|Associations of malaria, HIV, and coinfection, with anemia in pregnancy in sub-Saharan Africa: a population-based cross-sectional study|
||Paddy Ssentongo, Djibril M. Ba, Anna E. Ssentongo, Jessica E. Ericson, Ming Wang, Duanping Liao, and Vernon M. Chinchilli
||BMC Pregnancy and Childbirth , 20(Article number: 379); DOI: 10.1186/s12884-020-03064-x
Multiple African Countries
Malaria and HIV are common infections in Africa and cause substantial morbidity and mortality in pregnant women. We aimed to assess the association of malaria with anemia in pregnant women and to explore the joint effects of malaria and HIV infection on anemia in pregnant women.
We used nationally representative, cross-sectional demographic and health surveys (DHS) that were conducted between 2012 and 2017 across 7 countries of sub-Saharan Africa (Burundi, the Democratic Republic of the Congo, Gambia, Ghana, Mali, Senegal and Togo). The outcome variables were anemia (defined as a hemoglobin concentration?110?g/L), and hemoglobin concentration on a continuous scale, in pregnant women at the time of the interview. We used generalized linear mixed-effects models to account for the nested structure of the data. We adjusted models for individual covariates, with random effects of the primary sampling unit nested within a country.
A total of 947 pregnant women, ages, 15–49 y, were analyzed. Prevalence of malaria only, HIV only, and malaria- HIV coinfection in pregnant women was 31% (95% CI: 28.5 to 34.5%, n?=?293), 1.3% (95% CI: 0.77 to 2.4%, n?=?13) and 0.52% (95% CI: 0.02 to 1.3%, n?=?5) respectively. Overall prevalence of anemia was 48.3% (95% CI: 45.1 to 51.5%). The anemia prevalence in pregnant women with malaria infection only was 56.0% (95% CI: 50.1 to 61.7%); HIV infection only, 62.5% (95% CI: 25.9 to 89.8%); malaria- HIV coinfection, 60.0 (95% CI: 17.0–92.7%) and without either infection, 44.6% (95% CI: 40.7 to 48.6%). In the fully adjusted models, malaria infection was associated with 27% higher prevalence of anemia (95% CI of prevalence ratio: 1.12 to 1.45; p?=?0.004), and 3.4?g/L lower hemoglobin concentration (95% CI: - 5.01 to -?1.79; p?=?0.03) compared to uninfected pregnant women. The prevalence of HIV infection and malaria-HIV coinfection was too low to allow meaningful analysis of their association with anemia or hemoglobin concentration.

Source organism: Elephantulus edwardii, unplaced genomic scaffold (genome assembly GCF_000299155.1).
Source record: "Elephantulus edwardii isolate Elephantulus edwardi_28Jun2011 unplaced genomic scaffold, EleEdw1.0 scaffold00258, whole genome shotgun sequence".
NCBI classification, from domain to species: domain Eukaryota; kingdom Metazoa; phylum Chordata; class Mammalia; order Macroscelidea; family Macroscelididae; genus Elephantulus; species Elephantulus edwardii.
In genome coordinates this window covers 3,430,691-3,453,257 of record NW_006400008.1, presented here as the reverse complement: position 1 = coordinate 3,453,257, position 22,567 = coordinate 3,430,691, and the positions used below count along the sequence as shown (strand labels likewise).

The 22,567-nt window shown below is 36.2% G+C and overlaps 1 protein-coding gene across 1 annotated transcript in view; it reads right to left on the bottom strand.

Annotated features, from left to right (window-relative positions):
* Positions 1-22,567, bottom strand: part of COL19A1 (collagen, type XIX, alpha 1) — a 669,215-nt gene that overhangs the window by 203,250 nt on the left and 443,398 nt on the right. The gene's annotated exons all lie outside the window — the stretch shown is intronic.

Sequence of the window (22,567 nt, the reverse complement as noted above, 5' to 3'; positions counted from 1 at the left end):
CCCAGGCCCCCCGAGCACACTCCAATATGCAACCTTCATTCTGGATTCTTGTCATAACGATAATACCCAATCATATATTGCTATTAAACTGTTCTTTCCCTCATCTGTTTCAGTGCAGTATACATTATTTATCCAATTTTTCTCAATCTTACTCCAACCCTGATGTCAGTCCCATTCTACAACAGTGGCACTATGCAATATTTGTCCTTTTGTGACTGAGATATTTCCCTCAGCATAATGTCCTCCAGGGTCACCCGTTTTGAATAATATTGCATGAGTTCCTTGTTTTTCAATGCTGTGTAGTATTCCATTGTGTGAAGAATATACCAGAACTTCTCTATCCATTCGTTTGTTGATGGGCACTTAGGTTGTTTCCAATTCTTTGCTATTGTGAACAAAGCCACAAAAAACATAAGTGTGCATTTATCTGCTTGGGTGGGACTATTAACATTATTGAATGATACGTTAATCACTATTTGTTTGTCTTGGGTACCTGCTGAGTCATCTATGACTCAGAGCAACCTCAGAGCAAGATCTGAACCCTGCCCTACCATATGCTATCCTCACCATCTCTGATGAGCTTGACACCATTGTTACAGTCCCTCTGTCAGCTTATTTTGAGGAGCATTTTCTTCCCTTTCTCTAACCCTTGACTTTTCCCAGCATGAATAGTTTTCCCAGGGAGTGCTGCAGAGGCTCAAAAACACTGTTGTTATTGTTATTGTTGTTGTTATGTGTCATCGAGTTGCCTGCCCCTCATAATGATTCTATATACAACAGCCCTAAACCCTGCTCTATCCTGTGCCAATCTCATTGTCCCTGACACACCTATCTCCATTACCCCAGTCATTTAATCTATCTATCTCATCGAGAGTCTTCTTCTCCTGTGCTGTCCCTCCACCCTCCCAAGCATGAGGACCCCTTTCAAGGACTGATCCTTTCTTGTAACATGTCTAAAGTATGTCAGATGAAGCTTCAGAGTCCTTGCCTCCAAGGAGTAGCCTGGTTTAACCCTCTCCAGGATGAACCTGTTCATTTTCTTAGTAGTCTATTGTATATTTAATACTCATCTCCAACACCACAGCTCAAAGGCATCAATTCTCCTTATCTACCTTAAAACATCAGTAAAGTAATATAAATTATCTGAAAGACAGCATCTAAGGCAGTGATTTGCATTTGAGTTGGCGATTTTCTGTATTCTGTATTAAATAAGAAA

Malaria was associated with an increased prevalence of anemia during pregnancy.